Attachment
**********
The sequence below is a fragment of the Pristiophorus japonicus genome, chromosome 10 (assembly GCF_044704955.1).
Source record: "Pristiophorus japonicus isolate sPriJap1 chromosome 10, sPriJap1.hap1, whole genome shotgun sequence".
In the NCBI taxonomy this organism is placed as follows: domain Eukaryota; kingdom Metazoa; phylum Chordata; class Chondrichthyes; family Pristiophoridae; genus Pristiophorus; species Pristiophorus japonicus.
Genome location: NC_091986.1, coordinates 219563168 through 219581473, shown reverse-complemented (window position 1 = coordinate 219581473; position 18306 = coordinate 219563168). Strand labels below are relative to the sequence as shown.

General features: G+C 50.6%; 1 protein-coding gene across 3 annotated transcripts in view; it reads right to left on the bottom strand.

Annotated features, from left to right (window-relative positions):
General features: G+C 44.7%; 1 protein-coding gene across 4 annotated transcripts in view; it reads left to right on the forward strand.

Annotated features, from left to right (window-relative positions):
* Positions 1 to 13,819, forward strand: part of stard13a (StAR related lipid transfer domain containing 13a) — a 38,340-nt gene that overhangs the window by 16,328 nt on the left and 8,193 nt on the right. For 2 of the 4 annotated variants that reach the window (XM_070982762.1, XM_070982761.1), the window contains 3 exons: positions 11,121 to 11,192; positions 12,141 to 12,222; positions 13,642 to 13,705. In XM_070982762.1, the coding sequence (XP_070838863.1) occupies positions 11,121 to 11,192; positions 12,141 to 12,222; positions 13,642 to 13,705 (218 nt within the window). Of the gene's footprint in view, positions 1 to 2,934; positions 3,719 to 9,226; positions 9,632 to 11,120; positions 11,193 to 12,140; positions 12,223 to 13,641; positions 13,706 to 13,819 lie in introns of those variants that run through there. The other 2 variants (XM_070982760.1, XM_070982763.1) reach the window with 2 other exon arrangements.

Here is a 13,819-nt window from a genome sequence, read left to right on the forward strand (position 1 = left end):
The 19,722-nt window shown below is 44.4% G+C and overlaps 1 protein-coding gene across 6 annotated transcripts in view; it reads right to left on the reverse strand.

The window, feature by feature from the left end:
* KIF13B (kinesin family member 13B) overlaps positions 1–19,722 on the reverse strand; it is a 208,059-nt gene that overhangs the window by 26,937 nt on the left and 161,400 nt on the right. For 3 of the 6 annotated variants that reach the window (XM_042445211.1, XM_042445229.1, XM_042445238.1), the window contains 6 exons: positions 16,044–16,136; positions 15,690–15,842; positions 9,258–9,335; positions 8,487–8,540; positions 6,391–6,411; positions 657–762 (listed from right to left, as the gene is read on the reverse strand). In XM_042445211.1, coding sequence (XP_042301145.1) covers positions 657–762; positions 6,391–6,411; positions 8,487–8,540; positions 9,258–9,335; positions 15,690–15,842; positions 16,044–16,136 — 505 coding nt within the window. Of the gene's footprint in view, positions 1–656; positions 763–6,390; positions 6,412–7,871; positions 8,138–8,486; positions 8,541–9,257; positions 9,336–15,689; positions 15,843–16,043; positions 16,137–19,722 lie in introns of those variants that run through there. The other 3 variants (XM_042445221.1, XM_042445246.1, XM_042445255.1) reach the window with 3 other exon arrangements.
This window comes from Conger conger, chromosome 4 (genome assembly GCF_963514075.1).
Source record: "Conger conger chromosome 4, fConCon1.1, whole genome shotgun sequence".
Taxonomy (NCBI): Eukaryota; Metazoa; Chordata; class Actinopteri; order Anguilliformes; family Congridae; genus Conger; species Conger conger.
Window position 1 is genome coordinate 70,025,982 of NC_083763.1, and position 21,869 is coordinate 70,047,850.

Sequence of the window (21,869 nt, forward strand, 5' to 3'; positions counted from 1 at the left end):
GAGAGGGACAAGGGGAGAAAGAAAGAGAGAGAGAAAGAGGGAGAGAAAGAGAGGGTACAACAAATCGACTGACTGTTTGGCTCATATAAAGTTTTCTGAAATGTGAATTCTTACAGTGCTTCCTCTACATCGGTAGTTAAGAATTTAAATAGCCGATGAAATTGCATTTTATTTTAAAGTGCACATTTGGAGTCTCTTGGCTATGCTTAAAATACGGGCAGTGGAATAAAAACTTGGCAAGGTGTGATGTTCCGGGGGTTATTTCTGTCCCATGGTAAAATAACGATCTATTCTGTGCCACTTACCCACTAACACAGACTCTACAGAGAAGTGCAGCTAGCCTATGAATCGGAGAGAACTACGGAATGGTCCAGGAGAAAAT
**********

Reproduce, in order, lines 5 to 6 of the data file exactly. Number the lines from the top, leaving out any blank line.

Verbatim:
General features: G+C 50.6%; 1 protein-coding gene across 3 annotated transcripts in view; it reads right to left on the bottom strand.

Annotated features, from left to right (window-relative positions):